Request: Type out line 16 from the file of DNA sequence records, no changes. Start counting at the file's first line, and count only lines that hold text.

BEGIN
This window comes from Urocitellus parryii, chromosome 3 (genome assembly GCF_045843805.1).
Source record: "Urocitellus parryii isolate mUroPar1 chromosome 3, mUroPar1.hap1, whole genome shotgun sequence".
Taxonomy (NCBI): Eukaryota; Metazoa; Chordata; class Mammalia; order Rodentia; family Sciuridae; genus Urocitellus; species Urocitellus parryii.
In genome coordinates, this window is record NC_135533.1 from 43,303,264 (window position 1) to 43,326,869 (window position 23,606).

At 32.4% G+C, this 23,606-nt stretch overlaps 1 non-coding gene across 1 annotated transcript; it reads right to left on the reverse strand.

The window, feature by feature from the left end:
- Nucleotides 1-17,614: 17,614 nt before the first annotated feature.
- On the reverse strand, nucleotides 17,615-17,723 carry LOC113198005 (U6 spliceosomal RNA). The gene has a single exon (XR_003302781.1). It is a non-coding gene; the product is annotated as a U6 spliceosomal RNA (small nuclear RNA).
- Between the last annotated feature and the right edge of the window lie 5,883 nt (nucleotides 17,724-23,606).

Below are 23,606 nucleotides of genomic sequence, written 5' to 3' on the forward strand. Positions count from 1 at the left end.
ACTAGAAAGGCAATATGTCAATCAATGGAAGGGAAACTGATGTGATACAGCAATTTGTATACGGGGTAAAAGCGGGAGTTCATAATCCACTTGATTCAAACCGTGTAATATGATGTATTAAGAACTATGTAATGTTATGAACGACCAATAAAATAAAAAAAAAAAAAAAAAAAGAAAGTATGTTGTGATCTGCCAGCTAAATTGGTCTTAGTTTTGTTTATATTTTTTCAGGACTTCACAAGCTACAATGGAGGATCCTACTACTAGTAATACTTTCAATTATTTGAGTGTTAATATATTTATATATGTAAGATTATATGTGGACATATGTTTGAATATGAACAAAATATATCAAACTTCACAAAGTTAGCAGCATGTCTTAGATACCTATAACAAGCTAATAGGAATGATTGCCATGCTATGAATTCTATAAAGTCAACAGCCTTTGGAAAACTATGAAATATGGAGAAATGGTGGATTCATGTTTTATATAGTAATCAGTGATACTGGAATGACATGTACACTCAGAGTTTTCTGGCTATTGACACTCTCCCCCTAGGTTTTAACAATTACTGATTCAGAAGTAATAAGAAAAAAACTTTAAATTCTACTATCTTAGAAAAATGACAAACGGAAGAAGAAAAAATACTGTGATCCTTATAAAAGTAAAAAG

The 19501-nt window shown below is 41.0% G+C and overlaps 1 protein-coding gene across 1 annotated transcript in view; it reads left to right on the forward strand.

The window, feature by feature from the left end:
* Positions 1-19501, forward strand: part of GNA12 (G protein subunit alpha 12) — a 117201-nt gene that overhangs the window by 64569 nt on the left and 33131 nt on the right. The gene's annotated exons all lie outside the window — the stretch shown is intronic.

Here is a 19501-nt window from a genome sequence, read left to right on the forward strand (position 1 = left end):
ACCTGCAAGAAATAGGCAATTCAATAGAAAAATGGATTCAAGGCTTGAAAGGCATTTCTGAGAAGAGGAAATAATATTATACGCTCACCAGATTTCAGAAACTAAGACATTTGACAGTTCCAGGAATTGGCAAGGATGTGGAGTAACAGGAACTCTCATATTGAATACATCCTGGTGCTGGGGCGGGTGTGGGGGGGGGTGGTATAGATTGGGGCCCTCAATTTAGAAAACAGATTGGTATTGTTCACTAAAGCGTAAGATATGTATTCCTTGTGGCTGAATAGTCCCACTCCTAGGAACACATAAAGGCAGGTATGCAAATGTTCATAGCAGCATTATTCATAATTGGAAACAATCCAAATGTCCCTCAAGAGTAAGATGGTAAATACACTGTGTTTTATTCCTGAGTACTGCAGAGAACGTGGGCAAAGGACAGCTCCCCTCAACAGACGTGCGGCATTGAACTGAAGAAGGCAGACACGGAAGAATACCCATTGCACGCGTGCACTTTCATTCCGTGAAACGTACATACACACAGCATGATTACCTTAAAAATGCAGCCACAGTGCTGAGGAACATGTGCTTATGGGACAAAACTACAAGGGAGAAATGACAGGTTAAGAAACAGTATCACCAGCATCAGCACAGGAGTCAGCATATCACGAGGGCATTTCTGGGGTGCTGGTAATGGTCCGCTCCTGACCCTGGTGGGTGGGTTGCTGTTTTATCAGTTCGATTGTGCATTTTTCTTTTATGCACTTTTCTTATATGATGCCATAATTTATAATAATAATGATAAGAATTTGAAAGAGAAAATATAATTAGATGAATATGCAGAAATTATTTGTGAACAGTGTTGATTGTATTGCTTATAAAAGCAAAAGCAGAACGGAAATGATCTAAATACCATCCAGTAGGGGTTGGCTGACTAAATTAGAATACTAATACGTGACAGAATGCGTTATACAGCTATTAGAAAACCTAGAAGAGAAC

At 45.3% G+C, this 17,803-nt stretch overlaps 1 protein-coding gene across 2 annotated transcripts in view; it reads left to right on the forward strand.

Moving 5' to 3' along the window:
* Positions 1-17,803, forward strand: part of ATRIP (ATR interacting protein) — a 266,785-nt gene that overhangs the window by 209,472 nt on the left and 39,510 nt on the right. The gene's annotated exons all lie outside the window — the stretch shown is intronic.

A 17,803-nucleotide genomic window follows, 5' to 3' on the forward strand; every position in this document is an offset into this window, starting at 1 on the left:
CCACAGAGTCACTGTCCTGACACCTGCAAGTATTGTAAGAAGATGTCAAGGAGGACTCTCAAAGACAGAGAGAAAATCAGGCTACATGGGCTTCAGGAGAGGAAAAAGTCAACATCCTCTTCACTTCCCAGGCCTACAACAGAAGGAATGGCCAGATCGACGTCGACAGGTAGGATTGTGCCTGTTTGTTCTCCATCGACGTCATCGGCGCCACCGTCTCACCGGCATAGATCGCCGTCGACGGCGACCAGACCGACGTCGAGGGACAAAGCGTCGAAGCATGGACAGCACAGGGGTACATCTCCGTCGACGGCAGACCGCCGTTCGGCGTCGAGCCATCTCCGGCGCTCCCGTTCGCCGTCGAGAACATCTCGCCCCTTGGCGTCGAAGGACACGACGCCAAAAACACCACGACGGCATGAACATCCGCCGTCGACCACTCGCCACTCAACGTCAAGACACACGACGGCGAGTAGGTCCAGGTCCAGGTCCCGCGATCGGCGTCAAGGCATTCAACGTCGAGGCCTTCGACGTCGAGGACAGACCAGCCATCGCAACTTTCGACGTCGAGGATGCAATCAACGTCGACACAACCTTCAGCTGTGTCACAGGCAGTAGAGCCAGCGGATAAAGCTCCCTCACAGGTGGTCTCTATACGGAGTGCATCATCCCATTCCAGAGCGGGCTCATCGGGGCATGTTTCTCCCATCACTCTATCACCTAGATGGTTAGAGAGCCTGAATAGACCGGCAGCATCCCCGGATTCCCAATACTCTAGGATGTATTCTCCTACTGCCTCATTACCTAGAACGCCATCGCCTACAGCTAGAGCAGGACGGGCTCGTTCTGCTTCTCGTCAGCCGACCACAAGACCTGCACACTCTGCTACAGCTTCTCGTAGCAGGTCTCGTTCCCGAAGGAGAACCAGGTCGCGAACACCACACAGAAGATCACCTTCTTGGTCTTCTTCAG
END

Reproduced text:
ACCTGCAAGAAATAGGCAATTCAATAGAAAAATGGATTCAAGGCTTGAAAGGCATTTCTGAGAAGAGGAAATAATATTATACGCTCACCAGATTTCAGAAACTAAGACATTTGACAGTTCCAGGAATTGGCAAGGATGTGGAGTAACAGGAACTCTCATATTGAATACATCCTGGTGCTGGGGCGGGTGTGGGGGGGGGTGGTATAGATTGGGGCCCTCAATTTAGAAAACAGATTGGTATTGTTCACTAAAGCGTAAGATATGTATTCCTTGTGGCTGAATAGTCCCACTCCTAGGAACACATAAAGGCAGGTATGCAAATGTTCATAGCAGCATTATTCATAATTGGAAACAATCCAAATGTCCCTCAAGAGTAAGATGGTAAATACACTGTGTTTTATTCCTGAGTACTGCAGAGAACGTGGGCAAAGGACAGCTCCCCTCAACAGACGTGCGGCATTGAACTGAAGAAGGCAGACACGGAAGAATACCCATTGCACGCGTGCACTTTCATTCCGTGAAACGTACATACACACAGCATGATTACCTTAAAAATGCAGCCACAGTGCTGAGGAACATGTGCTTATGGGACAAAACTACAAGGGAGAAATGACAGGTTAAGAAACAGTATCACCAGCATCAGCACAGGAGTCAGCATATCACGAGGGCATTTCTGGGGTGCTGGTAATGGTCCGCTCCTGACCCTGGTGGGTGGGTTGCTGTTTTATCAGTTCGATTGTGCATTTTTCTTTTATGCACTTTTCTTATATGATGCCATAATTTATAATAATAATGATAAGAATTTGAAAGAGAAAATATAATTAGATGAATATGCAGAAATTATTTGTGAACAGTGTTGATTGTATTGCTTATAAAAGCAAAAGCAGAACGGAAATGATCTAAATACCATCCAGTAGGGGTTGGCTGACTAAATTAGAATACTAATACGTGACAGAATGCGTTATACAGCTATTAGAAAACCTAGAAGAGAAC